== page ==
These restrictions were clearly spelled out in the case, Alcock&ors v Chief Constable of South Yorkshire (Bar, Blackie, Clive, Swann & Study Group on a European Civil Code 2009). It was accepted that an individual who is claiming damages though not directly involved in the disastrous event should have heard or seen the vent or come across it in the immediate consequences as per Lord Oliver and Lord Ackner. In the claims made by the Defs, all claims reasonably have an immediate involvement with the consequences of the fire berth. However, in the case, Frost [1999] 2 AC 455, the reasons behind distinction of psychological and physical harm were analyzed by Lord Steynillustrating why the law has ensued cautiously in recognizing the genuine claims for psychological harm. For example, it is difficult to differentiate between psychiatric injury and severe grief to broaden the range of recognized claims. This might not only aggravateadditional claims but also levy a uneven liability on the defendants in a case where personal injury to the Defs could not be rationally have been foreseen.

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Nonetheless, there is no liability to pay damage as claimed by Annabel, Bilal, Colin, and Eric’s estate, majorly because a cause of action could not be established with the defendant. It cannot be established that Dwain acted negligently. There is substantial or circumstantial evidence which can be relied on in determining negligent act with Dwain. Although Dwain owns the form, he is not directly involved in the installation or the repair of the electric wiring system. Therefore, he did not owe any duty to the plaintiff. Although, he owes his employees the duty of care, this duty is limited only to them alone. Lastly in the case of Eric’s estate no liability could exist in common law for the psychological injury to individual who were informed of incident, and did not essentiallyrecognize the event or its consequence, thus the damages claims could be inconsistent and could not stand in determining the damages. The need for anabrupt shock or undeviating perception of an event or its consequence indicates that the presence of an owed duty requires excessively reasonable foreseeability of psychological injury.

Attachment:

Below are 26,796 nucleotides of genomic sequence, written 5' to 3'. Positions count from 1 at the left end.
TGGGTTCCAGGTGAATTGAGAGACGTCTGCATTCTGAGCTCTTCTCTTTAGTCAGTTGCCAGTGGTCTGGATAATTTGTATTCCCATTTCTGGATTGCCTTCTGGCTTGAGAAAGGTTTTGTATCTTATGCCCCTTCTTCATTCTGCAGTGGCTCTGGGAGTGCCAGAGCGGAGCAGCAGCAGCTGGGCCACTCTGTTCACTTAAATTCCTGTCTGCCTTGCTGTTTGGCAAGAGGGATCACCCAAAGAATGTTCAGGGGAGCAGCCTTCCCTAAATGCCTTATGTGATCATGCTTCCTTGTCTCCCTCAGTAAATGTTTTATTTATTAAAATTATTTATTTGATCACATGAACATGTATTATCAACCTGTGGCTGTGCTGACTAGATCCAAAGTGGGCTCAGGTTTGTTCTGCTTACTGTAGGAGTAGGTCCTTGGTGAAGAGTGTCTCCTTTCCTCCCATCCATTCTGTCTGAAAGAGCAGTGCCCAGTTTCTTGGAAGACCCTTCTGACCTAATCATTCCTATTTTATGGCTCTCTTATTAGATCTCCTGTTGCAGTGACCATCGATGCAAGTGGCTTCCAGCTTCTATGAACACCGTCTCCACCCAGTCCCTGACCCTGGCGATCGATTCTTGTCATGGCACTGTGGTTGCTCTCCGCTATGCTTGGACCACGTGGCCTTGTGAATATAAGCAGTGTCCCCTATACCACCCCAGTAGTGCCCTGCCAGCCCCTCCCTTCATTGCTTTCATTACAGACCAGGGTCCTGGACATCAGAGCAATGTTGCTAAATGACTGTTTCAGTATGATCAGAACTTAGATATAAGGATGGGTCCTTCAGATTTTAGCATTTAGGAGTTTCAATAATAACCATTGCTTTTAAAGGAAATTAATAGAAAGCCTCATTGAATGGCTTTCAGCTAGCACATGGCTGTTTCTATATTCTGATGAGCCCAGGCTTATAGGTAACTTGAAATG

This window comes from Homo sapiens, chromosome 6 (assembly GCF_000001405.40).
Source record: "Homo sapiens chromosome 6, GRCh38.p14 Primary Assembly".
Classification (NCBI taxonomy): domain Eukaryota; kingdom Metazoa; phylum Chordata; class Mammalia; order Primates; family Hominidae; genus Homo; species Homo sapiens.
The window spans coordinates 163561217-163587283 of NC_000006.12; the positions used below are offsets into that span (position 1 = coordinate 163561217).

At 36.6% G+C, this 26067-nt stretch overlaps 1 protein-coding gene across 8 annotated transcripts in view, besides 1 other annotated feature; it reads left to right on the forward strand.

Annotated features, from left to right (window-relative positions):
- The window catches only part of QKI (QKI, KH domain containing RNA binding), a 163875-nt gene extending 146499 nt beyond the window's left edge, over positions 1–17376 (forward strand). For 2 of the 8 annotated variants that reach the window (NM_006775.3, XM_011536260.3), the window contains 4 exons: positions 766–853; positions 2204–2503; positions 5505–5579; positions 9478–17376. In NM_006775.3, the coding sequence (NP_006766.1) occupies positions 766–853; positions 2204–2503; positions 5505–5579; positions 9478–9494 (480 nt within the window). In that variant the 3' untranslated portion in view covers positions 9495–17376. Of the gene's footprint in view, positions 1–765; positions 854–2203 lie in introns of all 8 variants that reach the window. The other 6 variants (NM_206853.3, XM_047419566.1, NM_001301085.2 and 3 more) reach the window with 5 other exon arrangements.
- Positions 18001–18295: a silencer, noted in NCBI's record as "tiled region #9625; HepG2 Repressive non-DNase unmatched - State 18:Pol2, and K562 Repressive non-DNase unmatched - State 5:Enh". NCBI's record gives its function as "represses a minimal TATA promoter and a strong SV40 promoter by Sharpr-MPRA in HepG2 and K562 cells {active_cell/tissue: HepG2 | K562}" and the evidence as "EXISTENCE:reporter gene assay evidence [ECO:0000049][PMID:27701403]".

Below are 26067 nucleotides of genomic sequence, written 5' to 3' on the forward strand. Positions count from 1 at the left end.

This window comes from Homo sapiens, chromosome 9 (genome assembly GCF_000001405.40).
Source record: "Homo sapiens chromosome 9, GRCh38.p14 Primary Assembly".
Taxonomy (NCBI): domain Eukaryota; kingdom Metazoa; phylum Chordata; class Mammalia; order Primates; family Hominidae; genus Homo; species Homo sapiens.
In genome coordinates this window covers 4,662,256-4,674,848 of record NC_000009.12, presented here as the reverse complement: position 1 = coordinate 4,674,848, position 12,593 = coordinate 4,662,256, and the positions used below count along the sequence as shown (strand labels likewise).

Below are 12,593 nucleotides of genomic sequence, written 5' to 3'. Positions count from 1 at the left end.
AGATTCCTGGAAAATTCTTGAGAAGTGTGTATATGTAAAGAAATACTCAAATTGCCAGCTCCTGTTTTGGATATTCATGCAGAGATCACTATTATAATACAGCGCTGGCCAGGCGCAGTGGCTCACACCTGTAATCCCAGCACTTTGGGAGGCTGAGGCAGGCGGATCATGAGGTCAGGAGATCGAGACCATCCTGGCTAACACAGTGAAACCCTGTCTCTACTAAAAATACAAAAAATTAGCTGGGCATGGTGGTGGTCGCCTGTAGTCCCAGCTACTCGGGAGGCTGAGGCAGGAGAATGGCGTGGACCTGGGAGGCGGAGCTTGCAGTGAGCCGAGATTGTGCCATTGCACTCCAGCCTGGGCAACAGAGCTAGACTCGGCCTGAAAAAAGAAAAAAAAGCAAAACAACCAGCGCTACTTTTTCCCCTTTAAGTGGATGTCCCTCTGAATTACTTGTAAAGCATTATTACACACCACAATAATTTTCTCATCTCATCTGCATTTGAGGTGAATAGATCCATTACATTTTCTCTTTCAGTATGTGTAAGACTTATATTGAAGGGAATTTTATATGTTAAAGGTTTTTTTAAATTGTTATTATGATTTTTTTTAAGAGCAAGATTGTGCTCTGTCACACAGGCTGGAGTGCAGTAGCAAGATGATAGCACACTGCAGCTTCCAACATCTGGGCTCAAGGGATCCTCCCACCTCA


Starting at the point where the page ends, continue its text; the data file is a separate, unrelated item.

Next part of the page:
On the other hand the claims made by Dwain seeking damages for the negligent inflicted psychological injury against the contractor can be justified. As seen in the case, Attia v British Gas Corporation, where the Attiahired the defendant to set upa central heating system in her home. Upon her returning from work she found her house in fire and by the time the fire brigade arrived, the fire could not be put out (Abbott, Pendlebury&Wardman 2007). Although the defendant admitted the act of negligence and went on to pay the damages, British Gas Corporation declined to pay the damages to the psychological injury suffered by Attia. It disputed the claims, arguing that it was rationally unforeseeable, thus damages could not be recovered. However, it was ruled that the incident was reasonably foreseeable. Similarly with the claims made by Dwain, the incident of fire was foreseeable as the contractor had poorly installed the electric wiring system. The psychological injury to Dwain was a result of negligent actions of the contractor which, when judged by the principle of reason ought to have been foreseen. Additionally, it should be considered that in determining the scope of liability in negligence, it is essential to recognize the concerns which was satisfactory to appealto any legal protection.


  1. Abbott, K., Pendlebury, N., &Wardman, K. 2007,Business law, Thomson, London.
  2. Bar, C. ., Blackie, J., Clive, E. M., Swann, S., & Study Group on a European Civil Code 2009,Non-contractual liability arising out of damage caused to another: (PEL Liab. Dam.), Sellier, Munich
  3. Horsey, K., &Rackley, E. 2013,Tort law, Oxford University Press, Oxford, United Kingdom.